5) Ask your doctor to explain ALL the risks and potential complications of rhinoplasty (and of general anesthesia surgery generally) at your FIRST consultation. If his response seems brief, he's not being completely up front with you. Early on in your consultation process, ask to see an advance copy of the consent forms you will have to sign right before surgery. Ask questions about what you find in these documents. Don't allow yourself to be "baited" with attractive-looking simulation pictures months before the surgery and then end up feeling pressured to go through with it because you're only learning the details about all of the potential risks shortly before your scheduled surgery.

If the initial set of of simulation "morph" images doesn't closely match what you had in mind for your outcome, don't be afraid to ask the doc to produce a 2nd (or even third) set of images. Some doctors have a particular "aesthetic" they lean towards, and this may not be the same as what you are comfortable with. Any good doctor should be willing to deviate from what they might independently consider as "most attractive" in order to be able to create what the patient has in mind (assuming what you have in mind can realistically be achieved by that doctor given your particular anatomy and previous surgical history, of course).

6) Never let yourself feel pressured or "rushed" into booking your surgery (for any reason). In my own case, I had already met my insurance deductible earlier in the year I had my primary septorhinoplasty, and because most of my surgery was going to be covered by insurance (due to the breathing issues aspect), I let myself feel pressured by the fact if I waited until the next calendar year, my surgery would've cost considerably more (since the deductible would reset in January). If I had not rushed to get my surgery in by the end of the year, I would've had more time to research the rhinoplasty elements and perhaps I would've just gotten the septoplasty/turbinate reduction. Paying more for the surgery I _did_ need for my breathing would have been worth it if it meant that I would have avoided the unnecessary (cosmetic-only) parts of the surgery and/or at least chosen a better surgeon.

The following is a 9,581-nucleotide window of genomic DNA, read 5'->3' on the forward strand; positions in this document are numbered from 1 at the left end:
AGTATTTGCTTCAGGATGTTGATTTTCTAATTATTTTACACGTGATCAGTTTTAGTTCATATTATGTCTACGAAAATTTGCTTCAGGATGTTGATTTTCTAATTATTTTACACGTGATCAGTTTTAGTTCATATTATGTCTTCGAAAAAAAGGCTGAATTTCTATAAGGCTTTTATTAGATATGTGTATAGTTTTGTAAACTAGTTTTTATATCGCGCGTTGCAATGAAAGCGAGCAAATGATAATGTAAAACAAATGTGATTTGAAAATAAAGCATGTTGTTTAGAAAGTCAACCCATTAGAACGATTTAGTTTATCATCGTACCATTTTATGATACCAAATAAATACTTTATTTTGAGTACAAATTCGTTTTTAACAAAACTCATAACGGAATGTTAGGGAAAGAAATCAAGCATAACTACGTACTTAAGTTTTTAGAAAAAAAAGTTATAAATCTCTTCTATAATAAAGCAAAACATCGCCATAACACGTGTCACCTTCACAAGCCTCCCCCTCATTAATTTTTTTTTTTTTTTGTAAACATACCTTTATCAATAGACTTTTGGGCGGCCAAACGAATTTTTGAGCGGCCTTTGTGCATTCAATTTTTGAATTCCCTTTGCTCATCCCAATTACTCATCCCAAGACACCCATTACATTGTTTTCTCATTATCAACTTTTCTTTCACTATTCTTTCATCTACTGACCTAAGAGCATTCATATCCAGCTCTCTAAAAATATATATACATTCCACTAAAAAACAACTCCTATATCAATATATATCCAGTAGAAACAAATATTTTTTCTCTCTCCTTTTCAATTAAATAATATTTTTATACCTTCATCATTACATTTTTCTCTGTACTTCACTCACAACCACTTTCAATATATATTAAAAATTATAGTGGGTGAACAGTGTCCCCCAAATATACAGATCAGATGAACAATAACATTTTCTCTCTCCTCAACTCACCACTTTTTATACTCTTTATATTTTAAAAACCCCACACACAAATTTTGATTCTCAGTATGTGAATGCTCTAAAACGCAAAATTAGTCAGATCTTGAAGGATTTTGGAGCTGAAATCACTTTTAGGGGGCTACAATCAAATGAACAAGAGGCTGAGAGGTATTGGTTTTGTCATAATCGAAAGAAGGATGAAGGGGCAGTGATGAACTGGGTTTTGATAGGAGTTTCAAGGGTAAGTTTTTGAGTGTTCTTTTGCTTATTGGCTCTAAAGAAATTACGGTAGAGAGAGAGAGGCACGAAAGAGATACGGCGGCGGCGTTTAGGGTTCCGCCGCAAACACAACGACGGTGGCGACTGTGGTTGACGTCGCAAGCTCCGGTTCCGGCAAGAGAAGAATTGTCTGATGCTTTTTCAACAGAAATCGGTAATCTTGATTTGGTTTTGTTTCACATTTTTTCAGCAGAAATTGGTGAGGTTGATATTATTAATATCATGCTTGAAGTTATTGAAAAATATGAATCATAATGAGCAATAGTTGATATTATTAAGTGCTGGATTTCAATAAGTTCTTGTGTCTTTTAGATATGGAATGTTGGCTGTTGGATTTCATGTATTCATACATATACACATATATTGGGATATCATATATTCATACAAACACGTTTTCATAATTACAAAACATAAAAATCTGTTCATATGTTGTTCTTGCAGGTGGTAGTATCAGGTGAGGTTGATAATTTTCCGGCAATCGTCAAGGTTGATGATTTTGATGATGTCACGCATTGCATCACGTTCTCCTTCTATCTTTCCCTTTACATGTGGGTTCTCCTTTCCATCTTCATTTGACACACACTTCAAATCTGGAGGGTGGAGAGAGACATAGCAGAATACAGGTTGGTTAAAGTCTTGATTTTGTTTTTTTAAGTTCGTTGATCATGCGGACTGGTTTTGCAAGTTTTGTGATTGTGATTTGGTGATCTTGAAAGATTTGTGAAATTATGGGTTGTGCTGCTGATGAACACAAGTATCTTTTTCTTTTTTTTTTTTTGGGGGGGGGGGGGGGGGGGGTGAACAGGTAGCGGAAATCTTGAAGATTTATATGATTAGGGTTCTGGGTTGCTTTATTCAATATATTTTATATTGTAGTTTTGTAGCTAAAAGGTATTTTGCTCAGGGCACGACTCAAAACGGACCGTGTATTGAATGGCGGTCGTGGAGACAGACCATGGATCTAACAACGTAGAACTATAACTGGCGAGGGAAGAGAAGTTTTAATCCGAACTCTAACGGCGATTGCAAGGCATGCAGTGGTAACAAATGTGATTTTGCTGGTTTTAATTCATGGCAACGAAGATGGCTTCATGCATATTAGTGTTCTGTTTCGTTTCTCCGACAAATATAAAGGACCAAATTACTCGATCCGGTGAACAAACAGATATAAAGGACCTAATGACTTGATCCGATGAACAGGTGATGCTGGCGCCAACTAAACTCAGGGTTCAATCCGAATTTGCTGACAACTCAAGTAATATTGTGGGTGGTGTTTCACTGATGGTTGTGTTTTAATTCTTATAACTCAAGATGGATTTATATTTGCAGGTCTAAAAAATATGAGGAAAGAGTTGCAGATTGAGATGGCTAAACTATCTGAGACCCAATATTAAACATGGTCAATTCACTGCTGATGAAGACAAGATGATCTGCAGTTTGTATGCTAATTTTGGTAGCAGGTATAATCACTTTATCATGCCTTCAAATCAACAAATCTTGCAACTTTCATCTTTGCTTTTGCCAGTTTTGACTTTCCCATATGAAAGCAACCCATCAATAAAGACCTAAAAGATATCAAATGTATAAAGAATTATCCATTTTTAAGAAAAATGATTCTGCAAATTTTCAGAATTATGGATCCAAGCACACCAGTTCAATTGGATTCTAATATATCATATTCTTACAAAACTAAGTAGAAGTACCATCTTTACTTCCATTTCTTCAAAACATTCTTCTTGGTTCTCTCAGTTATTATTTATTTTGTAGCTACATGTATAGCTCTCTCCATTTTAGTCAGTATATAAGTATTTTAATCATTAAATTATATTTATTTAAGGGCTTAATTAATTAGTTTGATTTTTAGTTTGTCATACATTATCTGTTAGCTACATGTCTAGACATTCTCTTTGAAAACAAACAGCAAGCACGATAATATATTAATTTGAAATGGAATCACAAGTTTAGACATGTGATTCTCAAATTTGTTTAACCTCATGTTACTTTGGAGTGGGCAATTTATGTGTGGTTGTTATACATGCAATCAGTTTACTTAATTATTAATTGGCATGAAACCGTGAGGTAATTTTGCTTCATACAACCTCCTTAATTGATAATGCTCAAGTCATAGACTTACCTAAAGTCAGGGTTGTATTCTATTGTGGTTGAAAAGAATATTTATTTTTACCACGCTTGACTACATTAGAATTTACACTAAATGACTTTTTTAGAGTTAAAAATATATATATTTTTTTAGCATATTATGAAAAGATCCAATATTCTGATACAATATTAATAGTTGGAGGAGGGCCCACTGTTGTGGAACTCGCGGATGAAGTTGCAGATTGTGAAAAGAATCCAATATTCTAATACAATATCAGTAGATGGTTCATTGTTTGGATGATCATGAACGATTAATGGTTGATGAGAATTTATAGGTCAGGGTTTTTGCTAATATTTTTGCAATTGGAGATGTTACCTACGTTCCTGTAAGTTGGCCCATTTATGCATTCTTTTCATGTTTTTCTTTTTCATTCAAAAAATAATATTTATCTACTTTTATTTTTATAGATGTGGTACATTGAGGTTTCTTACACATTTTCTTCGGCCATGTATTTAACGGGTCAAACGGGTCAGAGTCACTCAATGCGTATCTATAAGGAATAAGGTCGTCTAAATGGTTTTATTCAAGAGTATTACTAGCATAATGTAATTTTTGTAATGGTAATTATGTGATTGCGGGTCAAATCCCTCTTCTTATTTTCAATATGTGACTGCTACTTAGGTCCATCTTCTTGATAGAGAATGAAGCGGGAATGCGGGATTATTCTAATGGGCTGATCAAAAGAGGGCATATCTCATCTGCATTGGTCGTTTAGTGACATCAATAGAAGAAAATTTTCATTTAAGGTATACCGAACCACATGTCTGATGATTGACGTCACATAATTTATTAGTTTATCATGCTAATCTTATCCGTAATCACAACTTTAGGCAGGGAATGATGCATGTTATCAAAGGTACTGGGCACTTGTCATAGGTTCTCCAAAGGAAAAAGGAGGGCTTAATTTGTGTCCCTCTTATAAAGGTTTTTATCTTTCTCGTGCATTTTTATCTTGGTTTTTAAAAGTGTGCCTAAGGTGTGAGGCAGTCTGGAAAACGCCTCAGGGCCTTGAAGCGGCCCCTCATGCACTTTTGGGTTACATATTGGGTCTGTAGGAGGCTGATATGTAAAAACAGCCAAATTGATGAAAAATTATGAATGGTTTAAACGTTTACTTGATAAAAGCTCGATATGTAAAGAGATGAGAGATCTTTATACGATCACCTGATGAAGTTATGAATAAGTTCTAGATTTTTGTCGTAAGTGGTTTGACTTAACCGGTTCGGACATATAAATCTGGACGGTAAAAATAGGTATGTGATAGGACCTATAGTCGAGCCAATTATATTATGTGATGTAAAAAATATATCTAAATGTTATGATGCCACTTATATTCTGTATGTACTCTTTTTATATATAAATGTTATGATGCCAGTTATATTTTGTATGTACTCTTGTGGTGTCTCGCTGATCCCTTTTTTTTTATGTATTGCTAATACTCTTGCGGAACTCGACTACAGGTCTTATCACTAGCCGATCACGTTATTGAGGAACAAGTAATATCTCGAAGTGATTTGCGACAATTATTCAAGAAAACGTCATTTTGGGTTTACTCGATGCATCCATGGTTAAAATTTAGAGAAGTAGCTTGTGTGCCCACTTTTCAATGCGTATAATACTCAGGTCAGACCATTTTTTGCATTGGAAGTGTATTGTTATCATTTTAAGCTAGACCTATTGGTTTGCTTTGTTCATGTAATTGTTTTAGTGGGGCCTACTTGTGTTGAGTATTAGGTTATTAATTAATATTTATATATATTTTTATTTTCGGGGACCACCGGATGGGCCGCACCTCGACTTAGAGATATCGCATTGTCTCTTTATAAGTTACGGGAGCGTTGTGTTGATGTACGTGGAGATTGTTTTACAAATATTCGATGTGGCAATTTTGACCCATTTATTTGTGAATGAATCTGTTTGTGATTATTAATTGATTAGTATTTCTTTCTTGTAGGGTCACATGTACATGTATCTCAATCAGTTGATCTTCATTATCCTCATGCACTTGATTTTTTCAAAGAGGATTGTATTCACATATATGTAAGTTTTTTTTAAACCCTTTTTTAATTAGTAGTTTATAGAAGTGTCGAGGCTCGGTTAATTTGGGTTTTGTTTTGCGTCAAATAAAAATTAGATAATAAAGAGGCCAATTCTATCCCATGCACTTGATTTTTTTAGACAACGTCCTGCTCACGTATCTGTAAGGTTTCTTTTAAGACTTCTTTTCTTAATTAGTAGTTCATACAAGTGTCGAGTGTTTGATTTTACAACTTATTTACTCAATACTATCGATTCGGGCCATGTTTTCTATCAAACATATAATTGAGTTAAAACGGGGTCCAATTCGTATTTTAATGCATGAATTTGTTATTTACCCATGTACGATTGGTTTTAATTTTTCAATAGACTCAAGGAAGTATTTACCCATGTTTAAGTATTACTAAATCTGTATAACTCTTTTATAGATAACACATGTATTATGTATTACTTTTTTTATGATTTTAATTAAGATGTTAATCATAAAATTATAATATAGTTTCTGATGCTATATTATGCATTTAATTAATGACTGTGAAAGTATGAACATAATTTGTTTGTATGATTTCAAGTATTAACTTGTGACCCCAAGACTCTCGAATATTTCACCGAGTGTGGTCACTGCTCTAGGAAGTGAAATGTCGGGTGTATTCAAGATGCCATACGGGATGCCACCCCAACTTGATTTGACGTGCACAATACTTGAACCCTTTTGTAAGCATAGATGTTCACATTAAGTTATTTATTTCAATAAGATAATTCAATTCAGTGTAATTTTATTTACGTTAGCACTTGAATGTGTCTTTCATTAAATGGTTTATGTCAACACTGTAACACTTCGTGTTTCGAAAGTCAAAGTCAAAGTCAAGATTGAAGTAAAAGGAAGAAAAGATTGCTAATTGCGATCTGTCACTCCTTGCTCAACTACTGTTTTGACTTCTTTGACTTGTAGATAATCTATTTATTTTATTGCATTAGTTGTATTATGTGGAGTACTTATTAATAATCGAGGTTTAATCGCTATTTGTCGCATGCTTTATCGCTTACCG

Whew! I wrote more than I had planned...hope at least it's helpful to somebody :-)

2 Weeks Post-Op and All's Well :-)

Had my 2 week post-op appointment today. Dr. P says everything looks good, and I am still very happy with how things are looking! He showed me some "nasal exercises" that he wants me to do to help prevent a bone callus forming on the upper third of my bridge where he rasped away the weird irregularities left from my primary op. Basically the exercises amount to using my two index fingers to tighten and press down the skin over the rasped area for 30 seconds at a time, 4 to 5 times a day. He said I should do these all the way up until my next scheduled follow-up (at 6 weeks post-op). When he first mentioned the "exercises" last week (saying I would be starting them this week), I had been a little nervous about possibly doing them wrong in some way and messing something up, but I was relieved to see that it seems pretty simple to do. I'm glad I didn't have my nasal bones broken during this op (that had already been done in my primary), though, because that would probably make me more worried about pressing too hard or something.

Other updates at this point:

--The incision under my nose seems to be healing well. The last little "dot" of a stitch end (in the middle of the "stair-step" incision) came out today when I showered. Dr. P says I don't need to apply any more antibiotic ointment to it and that the main thing is to make sure to apply sunblock to the area if I go out in the sun, particularly if I'm at the beach where there's more reflected light coming up from the water and sand. I asked him about various products recommended for minimizing scars, but he said that some of those haven't really been shown to be effective and really wouldn't be necessary anyway. He suggested just keeping the area moisturized would be sufficient.

--He noted again that I had very little swelling, and said that while my tip will look more refined as the months pass, I don't have to worry about things looking a lot different since I didn't swell up a lot to begin with. This was great news to me as I really like the way things look now and don't really need or want my nose to look significantly smaller! My "supratip" and tip areas do look more swollen in the mornings, and he said I can expect my nose as a whole to swell up and maybe even turn a little red with exercise during the first several months, but I don't feel at all self-conscious about being seen even in the morning. I think unless someone purposely focused their attention on my incision area (where the incision is still visible as a pink line), they would have no idea I had surgery!